The price difference you observed between HSA-eligible and non-HSA-eligible plans may originate from one or many of a few different factors. Were the plans from the same insurance provider? The provider of the lower cost plan may price your age group or smoking status more competitively than the provider of the higher cost plan depending on their rating methods. Alternatively, the provider of the lower cost plan may price every plan at a more competitive rate than the provider of the higher cost plan depending on the providersí strategies for your region. Did these two plans offer the same provider network? The higher priced plan may have a more robust list of in-network providers or its provider list may include more desirable providers. Did you thoroughly compare the copayments and coinsurance levels for all services provided by these two plans? HSA-eligible plans are allowed to provide certain wellness benefits at a cost lower than the plan deductible. If this particular HSA-eligible plan is particularly rich (that is, it provides many benefits at a low out-of-pocket cost), then it may have a higher actuarial value (and thus a higher premium) than a particularly lean bronze level plan that isn't HSA eligible. The difference would be even more pronounced if you are under 30 and looking at catastrophic plans. Honestly though, the difference in deductible levels could be enough to explain the difference in plan costs here. It all depends on the pricing methods used for these two particular plans, but in general there is no reason that an HSA-eligible plan should be more expensive than other low cost, high deductible plans.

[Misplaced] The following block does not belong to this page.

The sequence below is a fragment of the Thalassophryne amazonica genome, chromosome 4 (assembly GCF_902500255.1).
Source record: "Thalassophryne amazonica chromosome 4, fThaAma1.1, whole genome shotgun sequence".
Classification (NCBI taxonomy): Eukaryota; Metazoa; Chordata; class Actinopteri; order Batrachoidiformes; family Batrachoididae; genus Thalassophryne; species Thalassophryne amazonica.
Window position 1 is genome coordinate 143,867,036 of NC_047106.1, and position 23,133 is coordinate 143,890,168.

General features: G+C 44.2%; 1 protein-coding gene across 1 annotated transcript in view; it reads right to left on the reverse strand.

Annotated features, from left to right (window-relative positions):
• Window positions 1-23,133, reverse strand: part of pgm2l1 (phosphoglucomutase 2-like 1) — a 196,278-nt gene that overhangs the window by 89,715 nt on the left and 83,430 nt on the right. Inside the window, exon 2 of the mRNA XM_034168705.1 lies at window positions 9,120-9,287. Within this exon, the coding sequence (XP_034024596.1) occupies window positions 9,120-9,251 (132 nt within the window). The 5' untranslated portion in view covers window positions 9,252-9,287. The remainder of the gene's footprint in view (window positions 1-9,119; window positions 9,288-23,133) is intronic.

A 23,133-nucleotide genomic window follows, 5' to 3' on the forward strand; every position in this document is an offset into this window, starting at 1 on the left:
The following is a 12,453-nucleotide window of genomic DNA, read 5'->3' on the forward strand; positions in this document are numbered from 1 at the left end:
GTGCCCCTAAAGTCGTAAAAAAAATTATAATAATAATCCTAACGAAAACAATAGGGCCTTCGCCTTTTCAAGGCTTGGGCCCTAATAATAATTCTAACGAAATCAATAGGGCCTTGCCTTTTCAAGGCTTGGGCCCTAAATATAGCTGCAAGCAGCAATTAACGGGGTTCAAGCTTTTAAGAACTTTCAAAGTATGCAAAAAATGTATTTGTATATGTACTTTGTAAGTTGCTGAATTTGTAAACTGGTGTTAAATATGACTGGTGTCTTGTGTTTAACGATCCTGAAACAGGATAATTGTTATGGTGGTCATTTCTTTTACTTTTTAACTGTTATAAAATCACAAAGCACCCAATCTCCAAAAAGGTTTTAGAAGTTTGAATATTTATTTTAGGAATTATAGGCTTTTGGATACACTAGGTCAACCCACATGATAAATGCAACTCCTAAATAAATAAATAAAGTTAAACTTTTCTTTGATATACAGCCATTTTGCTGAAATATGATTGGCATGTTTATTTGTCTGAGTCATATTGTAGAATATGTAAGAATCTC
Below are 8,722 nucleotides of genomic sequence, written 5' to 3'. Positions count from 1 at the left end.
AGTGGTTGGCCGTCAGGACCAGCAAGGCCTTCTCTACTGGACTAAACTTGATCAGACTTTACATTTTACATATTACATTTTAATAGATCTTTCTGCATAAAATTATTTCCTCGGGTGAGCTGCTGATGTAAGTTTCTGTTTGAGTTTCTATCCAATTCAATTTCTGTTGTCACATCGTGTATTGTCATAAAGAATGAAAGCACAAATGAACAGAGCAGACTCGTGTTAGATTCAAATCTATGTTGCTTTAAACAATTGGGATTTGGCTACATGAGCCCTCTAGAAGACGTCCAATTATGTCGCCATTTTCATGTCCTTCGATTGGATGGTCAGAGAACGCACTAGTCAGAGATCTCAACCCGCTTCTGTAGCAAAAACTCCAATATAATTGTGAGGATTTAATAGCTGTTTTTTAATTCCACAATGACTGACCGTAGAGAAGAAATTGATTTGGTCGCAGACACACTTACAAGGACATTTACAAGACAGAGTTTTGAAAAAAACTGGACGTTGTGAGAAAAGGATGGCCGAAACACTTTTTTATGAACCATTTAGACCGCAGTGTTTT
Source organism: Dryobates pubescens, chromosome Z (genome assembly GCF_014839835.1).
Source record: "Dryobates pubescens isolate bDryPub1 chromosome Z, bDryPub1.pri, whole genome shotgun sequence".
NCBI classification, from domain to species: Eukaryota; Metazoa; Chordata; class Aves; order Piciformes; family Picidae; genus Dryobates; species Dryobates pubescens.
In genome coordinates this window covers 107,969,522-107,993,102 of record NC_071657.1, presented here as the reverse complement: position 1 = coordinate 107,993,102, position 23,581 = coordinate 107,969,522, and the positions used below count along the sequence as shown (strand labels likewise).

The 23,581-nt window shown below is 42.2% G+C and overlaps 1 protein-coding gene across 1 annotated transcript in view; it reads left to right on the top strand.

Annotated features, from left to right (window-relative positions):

ncornilsen

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Re: Shoot - Contributed to an HSA but it turns out I'm not eligible
« Reply #4 on: November 07, 2013, 05:54:07 PM »
Thank you for the long reply!  I've been able to locate an affordable HSA plan off the exchange. An interesting fact is that there are many policies not shown on the healthcare exchange that may be great values! Insurance agents are still the best place to go, not the new guys with 2 hours of orientation.

Anyway, the plans I was comparing are from two different insurers. To try to even it up, I compared the catastrophic plan to the bronze HSA plan. The deductible is slightly lower for the HSA plan, and I have co-insurance up to the Out Of Pocket maximum. so, the HSA plan is slightly cushier than the non-HSA compatible catastrophic plan. The HSA tax benefits pay FAR more than the premium difference.

the fixer

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Re: Shoot - Contributed to an HSA but it turns out I'm not eligible
« Reply #5 on: November 07, 2013, 06:12:30 PM »
I suggest that you call the IRS and ask them what you need to do. It's free, and maybe you won't be on hold as long this time of the year (wait times are pretty ridiculous around tax time).